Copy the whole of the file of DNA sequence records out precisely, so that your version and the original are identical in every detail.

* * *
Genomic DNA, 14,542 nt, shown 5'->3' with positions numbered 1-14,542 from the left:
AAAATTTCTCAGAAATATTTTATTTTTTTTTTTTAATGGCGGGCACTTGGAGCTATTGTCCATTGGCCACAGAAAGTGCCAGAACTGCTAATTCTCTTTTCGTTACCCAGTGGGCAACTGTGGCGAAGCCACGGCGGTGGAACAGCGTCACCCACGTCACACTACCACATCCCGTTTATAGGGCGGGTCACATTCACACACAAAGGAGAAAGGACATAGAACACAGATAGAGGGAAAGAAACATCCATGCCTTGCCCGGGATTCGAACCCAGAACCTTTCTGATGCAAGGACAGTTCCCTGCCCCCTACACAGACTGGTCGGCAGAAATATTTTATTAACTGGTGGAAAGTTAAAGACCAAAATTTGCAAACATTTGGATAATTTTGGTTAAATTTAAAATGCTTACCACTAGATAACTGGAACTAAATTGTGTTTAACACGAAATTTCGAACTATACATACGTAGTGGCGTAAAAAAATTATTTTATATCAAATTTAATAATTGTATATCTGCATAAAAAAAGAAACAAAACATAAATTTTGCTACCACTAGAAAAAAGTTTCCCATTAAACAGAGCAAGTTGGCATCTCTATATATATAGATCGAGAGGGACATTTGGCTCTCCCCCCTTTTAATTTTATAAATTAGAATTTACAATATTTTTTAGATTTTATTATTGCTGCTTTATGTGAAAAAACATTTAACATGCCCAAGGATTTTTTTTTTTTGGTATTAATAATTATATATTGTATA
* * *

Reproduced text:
Genomic DNA, 14,542 nt, shown 5'->3' with positions numbered 1-14,542 from the left:
AAAATTTCTCAGAAATATTTTATTTTTTTTTTTTAATGGCGGGCACTTGGAGCTATTGTCCATTGGCCACAGAAAGTGCCAGAACTGCTAATTCTCTTTTCGTTACCCAGTGGGCAACTGTGGCGAAGCCACGGCGGTGGAACAGCGTCACCCACGTCACACTACCACATCCCGTTTATAGGGCGGGTCACATTCACACACAAAGGAGAAAGGACATAGAACACAGATAGAGGGAAAGAAACATCCATGCCTTGCCCGGGATTCGAACCCAGAACCTTTCTGATGCAAGGACAGTTCCCTGCCCCCTACACAGACTGGTCGGCAGAAATATTTTATTAACTGGTGGAAAGTTAAAGACCAAAATTTGCAAACATTTGGATAATTTTGGTTAAATTTAAAATGCTTACCACTAGATAACTGGAACTAAATTGTGTTTAACACGAAATTTCGAACTATACATACGTAGTGGCGTAAAAAAATTATTTTATATCAAATTTAATAATTGTATATCTGCATAAAAAAAGAAACAAAACATAAATTTTGCTACCACTAGAAAAAAGTTTCCCATTAAACAGAGCAAGTTGGCATCTCTATATATATAGATCGAGAGGGACATTTGGCTCTCCCCCCTTTTAATTTTATAAATTAGAATTTACAATATTTTTTAGATTTTATTATTGCTGCTTTATGTGAAAAAACATTTAACATGCCCAAGGATTTTTTTTTTTTGGTATTAATAATTATATATTGTATA